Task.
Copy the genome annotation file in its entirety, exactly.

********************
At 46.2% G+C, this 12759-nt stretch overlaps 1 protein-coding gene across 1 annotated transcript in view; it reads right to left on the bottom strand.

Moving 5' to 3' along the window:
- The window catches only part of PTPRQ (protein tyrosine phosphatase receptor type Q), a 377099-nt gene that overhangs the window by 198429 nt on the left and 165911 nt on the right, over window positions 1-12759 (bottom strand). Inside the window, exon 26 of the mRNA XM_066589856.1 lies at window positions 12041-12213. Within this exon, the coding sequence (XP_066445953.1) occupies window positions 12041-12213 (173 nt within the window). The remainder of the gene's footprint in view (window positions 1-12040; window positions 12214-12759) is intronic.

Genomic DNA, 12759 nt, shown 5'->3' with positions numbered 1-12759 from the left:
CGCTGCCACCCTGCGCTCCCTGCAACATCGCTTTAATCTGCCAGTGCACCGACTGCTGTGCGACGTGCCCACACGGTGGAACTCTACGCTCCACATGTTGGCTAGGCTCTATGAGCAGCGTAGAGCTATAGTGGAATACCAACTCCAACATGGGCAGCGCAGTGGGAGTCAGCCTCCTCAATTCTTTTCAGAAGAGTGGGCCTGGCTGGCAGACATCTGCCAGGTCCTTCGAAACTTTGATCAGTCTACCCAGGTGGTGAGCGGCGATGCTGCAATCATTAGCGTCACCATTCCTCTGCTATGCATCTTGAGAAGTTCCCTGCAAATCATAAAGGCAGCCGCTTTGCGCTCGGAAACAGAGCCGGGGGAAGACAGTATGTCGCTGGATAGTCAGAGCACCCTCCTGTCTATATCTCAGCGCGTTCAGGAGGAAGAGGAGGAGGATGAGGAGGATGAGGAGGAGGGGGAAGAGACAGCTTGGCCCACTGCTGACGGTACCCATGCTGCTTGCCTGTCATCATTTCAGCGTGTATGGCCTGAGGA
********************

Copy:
At 46.2% G+C, this 12759-nt stretch overlaps 1 protein-coding gene across 1 annotated transcript in view; it reads right to left on the bottom strand.

Moving 5' to 3' along the window:
- The window catches only part of PTPRQ (protein tyrosine phosphatase receptor type Q), a 377099-nt gene that overhangs the window by 198429 nt on the left and 165911 nt on the right, over window positions 1-12759 (bottom strand). Inside the window, exon 26 of the mRNA XM_066589856.1 lies at window positions 12041-12213. Within this exon, the coding sequence (XP_066445953.1) occupies window positions 12041-12213 (173 nt within the window). The remainder of the gene's footprint in view (window positions 1-12040; window positions 12214-12759) is intronic.

Genomic DNA, 12759 nt, shown 5'->3' with positions numbered 1-12759 from the left:
CGCTGCCACCCTGCGCTCCCTGCAACATCGCTTTAATCTGCCAGTGCACCGACTGCTGTGCGACGTGCCCACACGGTGGAACTCTACGCTCCACATGTTGGCTAGGCTCTATGAGCAGCGTAGAGCTATAGTGGAATACCAACTCCAACATGGGCAGCGCAGTGGGAGTCAGCCTCCTCAATTCTTTTCAGAAGAGTGGGCCTGGCTGGCAGACATCTGCCAGGTCCTTCGAAACTTTGATCAGTCTACCCAGGTGGTGAGCGGCGATGCTGCAATCATTAGCGTCACCATTCCTCTGCTATGCATCTTGAGAAGTTCCCTGCAAATCATAAAGGCAGCCGCTTTGCGCTCGGAAACAGAGCCGGGGGAAGACAGTATGTCGCTGGATAGTCAGAGCACCCTCCTGTCTATATCTCAGCGCGTTCAGGAGGAAGAGGAGGAGGATGAGGAGGATGAGGAGGAGGGGGAAGAGACAGCTTGGCCCACTGCTGACGGTACCCATGCTGCTTGCCTGTCATCATTTCAGCGTGTATGGCCTGAGGA